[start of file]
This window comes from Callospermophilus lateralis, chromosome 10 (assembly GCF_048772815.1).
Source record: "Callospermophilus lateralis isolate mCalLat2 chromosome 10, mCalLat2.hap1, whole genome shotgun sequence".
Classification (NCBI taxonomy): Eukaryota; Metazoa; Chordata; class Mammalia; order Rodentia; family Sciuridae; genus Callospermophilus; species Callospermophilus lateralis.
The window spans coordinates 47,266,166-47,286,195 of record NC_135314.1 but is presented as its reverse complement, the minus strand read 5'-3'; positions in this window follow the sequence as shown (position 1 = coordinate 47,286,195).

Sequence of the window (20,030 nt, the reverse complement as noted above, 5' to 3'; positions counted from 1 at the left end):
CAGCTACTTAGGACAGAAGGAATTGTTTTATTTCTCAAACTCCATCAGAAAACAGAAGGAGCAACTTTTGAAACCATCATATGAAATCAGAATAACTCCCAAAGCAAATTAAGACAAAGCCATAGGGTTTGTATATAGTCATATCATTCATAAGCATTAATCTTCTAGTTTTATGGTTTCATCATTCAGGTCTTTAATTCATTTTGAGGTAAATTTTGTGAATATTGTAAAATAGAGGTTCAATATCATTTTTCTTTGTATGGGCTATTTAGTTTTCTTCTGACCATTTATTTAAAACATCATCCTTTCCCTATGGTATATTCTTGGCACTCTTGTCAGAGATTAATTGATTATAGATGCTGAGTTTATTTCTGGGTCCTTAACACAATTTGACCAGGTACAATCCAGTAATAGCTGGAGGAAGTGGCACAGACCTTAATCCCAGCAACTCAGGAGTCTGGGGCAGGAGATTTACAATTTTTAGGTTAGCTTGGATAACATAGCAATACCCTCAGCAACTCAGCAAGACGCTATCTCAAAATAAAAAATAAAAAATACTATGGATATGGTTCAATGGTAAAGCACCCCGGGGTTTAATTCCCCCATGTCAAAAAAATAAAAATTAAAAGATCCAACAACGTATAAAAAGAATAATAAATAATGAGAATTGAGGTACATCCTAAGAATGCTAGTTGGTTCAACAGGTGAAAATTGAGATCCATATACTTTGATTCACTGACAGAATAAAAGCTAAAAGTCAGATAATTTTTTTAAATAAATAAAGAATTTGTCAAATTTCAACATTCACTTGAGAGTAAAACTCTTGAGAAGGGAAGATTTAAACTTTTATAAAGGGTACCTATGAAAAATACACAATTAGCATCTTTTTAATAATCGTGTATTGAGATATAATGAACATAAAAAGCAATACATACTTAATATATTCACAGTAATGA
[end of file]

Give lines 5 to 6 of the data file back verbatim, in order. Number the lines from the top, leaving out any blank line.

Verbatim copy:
Sequence of the window (20,030 nt, the reverse complement as noted above, 5' to 3'; positions counted from 1 at the left end):
CAGCTACTTAGGACAGAAGGAATTGTTTTATTTCTCAAACTCCATCAGAAAACAGAAGGAGCAACTTTTGAAACCATCATATGAAATCAGAATAACTCCCAAAGCAAATTAAGACAAAGCCATAGGGTTTGTATATAGTCATATCATTCATAAGCATTAATCTTCTAGTTTTATGGTTTCATCATTCAGGTCTTTAATTCATTTTGAGGTAAATTTTGTGAATATTGTAAAATAGAGGTTCAATATCATTTTTCTTTGTATGGGCTATTTAGTTTTCTTCTGACCATTTATTTAAAACATCATCCTTTCCCTATGGTATATTCTTGGCACTCTTGTCAGAGATTAATTGATTATAGATGCTGAGTTTATTTCTGGGTCCTTAACACAATTTGACCAGGTACAATCCAGTAATAGCTGGAGGAAGTGGCACAGACCTTAATCCCAGCAACTCAGGAGTCTGGGGCAGGAGATTTACAATTTTTAGGTTAGCTTGGATAACATAGCAATACCCTCAGCAACTCAGCAAGACGCTATCTCAAAATAAAAAATAAAAAATACTATGGATATGGTTCAATGGTAAAGCACCCCGGGGTTTAATTCCCCCATGTCAAAAAAATAAAAATTAAAAGATCCAACAACGTATAAAAAGAATAATAAATAATGAGAATTGAGGTACATCCTAAGAATGCTAGTTGGTTCAACAGGTGAAAATTGAGATCCATATACTTTGATTCACTGACAGAATAAAAGCTAAAAGTCAGATAATTTTTTTAAATAAATAAAGAATTTGTCAAATTTCAACATTCACTTGAGAGTAAAACTCTTGAGAAGGGAAGATTTAAACTTTTATAAAGGGTACCTATGAAAAATACACAATTAGCATCTTTTTAATAATCGTGTATTGAGATATAATGAACATAAAAAGCAATACATACTTAATATATTCACAGTAATGA